In summer 1991, ART PAPERS published a special issue on the Alternative Arts Press.

In summer 1991, ART PAPERS published a special issue on the Alternative Arts Press.

One of the many benefits of working for an organization with such a deep and rich archive is that any subject we could wish to engage with probably has some precedent of engagement within the archive. We are able, within the 47 volumes of ART PAPERS, to find historical precedent for virtually any concern that has occupied arts discourse. This resource serves as a tonic to our current tendencies toward cultural amnesia, but it can also underscore how little has changed in half a century.

In summer 1991, ART PAPERS published a special issue on the Alternative Arts Press. In anticipation of Art Papers’ 15th anniversary, editor Glenn Harper observed, at the time, that “very little history or analysis [had] been written about the alternative arts press as a whole.”

As we embark—in the lead-up to our 50th anniversary—on a multiplatform series of inquiries into the current state of art writing, publishing, and visual art nonprofits, we have returned to ART PAPERS’ past investigations. What we found there was stirring, if perhaps not surprising. Many of the structural challenges we face in art publishing today can be traced back to problems observed in this 1991 survey of the field. We stand upon the distant horizon that many of these texts pointed toward, and we are living realities that were presciently named as the likely outcome of conditions described, and decried, in this special issue.

In his editor’s letter for the issue, Harper wrote, “The alternative art magazines are at a point of crisis in 1991 due to problems of funding, distribution, the recession and resultant loss of advertising revenue, and legal assaults like a recent Supreme Court decision, which seems to say that the government may restrict the speech of anyone who receives government funding.” As ART PAPERS’ current editor, I could replace “the recession” with “the pandemic” and pass this sentence off as freshly penned in 2024. Of course, challenges to the content a magazine can publish without risking loss of funding persist, albeit in new incarnations and across new structures of oversight. But their roots can be traced back to the court decision that Glenn references—Rust v. Sullivan, 500 U.S. 173 (1991)—a ruling often evoked during conversations about how the culture war of the late 20th century was, in fact, lost.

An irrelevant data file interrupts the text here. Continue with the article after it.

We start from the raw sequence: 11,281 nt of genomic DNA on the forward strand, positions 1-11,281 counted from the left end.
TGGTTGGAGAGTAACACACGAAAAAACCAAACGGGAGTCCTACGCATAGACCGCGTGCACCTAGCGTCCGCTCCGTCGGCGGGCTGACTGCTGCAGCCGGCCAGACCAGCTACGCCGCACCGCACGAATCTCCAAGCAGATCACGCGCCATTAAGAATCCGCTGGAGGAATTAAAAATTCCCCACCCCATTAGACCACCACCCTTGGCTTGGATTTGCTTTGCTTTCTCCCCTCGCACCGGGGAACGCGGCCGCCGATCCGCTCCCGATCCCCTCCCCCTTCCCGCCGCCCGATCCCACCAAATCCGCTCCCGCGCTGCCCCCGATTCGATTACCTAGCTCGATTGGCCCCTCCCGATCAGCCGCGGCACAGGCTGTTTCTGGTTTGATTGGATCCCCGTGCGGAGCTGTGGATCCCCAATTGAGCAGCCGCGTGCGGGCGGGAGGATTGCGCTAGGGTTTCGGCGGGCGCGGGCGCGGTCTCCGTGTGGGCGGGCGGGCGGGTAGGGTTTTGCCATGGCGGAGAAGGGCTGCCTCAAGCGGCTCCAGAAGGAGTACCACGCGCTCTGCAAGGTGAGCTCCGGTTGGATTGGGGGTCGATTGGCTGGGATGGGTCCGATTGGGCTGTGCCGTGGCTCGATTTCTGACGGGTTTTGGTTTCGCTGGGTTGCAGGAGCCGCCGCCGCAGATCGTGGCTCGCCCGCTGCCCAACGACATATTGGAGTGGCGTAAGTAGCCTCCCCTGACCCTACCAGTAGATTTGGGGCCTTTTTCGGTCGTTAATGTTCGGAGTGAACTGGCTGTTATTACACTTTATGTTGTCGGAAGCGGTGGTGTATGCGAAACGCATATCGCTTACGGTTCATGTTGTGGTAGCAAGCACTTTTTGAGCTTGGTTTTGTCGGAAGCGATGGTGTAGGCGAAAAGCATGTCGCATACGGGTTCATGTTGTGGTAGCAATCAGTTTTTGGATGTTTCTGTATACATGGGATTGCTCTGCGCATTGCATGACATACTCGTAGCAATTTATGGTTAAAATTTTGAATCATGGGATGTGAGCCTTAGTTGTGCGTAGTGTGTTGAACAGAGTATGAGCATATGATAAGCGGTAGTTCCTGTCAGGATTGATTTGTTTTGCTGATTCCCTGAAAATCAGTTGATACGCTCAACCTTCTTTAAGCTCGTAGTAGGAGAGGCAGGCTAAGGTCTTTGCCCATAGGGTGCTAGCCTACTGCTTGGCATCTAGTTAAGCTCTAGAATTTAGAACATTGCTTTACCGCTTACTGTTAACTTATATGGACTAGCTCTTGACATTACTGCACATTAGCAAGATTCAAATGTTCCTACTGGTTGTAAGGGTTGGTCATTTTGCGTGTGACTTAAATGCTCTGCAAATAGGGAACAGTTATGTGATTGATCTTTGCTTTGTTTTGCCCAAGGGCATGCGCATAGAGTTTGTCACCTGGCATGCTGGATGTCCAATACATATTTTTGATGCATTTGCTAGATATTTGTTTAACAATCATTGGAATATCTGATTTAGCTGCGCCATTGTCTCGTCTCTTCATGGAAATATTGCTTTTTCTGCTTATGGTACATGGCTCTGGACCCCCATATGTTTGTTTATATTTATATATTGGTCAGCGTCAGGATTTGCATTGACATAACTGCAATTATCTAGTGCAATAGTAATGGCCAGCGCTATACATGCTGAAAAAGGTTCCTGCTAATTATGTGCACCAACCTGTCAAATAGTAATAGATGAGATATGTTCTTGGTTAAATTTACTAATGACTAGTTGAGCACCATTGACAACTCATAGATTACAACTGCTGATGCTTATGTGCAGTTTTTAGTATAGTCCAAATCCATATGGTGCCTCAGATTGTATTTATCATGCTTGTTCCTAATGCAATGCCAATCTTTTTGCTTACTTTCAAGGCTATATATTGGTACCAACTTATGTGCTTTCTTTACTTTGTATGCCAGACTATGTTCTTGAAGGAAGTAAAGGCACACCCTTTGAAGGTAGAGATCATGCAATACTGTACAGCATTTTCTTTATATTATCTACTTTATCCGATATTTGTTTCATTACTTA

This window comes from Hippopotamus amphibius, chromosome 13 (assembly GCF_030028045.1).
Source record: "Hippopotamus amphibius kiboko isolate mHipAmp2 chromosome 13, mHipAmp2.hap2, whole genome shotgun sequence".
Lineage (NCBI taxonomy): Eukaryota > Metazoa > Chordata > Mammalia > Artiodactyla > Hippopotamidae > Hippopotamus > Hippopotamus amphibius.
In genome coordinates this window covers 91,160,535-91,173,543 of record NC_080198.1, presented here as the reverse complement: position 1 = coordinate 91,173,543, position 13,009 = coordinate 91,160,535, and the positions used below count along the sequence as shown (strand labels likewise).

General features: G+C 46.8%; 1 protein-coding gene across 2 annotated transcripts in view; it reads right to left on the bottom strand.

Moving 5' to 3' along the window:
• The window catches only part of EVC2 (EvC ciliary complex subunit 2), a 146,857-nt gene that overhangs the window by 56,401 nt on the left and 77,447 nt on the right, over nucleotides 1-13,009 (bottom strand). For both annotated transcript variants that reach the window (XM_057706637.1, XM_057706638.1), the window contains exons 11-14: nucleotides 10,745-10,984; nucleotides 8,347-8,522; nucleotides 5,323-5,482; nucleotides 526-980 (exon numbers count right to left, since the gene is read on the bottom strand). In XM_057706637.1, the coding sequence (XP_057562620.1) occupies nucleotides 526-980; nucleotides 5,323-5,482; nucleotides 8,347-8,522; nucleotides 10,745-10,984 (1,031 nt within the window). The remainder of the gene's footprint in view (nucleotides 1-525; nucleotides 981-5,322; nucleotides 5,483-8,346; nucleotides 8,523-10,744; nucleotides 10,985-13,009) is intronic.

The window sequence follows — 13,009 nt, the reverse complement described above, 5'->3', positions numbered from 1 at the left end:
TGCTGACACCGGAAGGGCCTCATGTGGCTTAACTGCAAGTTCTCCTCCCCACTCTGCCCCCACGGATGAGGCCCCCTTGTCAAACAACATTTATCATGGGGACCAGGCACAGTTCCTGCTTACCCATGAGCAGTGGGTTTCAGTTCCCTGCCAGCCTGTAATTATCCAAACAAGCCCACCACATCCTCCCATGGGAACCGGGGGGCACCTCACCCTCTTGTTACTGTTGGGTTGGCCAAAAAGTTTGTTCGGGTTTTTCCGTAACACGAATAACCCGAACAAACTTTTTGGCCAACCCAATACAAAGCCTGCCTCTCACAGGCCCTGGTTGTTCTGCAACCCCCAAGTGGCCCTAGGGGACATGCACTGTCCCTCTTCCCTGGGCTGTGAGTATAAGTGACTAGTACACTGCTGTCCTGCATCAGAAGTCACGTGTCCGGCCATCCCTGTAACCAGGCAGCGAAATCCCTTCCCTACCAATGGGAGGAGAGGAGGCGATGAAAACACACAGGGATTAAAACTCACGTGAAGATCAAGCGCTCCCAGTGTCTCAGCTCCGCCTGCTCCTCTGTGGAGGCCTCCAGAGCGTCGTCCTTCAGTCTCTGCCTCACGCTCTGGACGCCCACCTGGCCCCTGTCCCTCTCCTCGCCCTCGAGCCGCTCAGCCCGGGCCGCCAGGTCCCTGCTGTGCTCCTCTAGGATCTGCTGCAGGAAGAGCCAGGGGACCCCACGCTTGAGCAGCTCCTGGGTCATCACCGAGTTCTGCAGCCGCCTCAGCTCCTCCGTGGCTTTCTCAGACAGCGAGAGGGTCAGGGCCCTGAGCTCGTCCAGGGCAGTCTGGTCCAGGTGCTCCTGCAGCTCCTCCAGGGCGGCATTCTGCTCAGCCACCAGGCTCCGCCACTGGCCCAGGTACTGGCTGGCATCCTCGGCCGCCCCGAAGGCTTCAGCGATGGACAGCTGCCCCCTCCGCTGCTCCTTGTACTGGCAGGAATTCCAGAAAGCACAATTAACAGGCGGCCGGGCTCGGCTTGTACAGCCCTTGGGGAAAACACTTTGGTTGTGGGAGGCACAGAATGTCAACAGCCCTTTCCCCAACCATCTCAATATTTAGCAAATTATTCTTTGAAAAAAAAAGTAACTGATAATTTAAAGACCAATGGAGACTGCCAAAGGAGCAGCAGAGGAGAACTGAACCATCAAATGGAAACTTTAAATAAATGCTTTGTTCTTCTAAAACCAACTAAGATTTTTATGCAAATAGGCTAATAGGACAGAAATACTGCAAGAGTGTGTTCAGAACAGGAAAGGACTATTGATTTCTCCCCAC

And so, here we stand, in the “post”-Covid moment that I, personally, believe will come to mark the true start of the 21st century, with plans to sunset Art Papers in its 50th year. We hope that by spotlighting the tenacity of structural challenges facing art publications, and by revisiting these writers’ and editors’ reports from the field in 1991, we can better understand what is needed for free, independent, challenging, and thoughtful cultural production to persist in the new century. We hope that readers do not feel discouraged by the persistence of the field’s infirmity but, instead, feel bolstered by the wealth of diagnostics and proposed treatments for the ailments we still struggle with to this day.

             – Sarah Higgins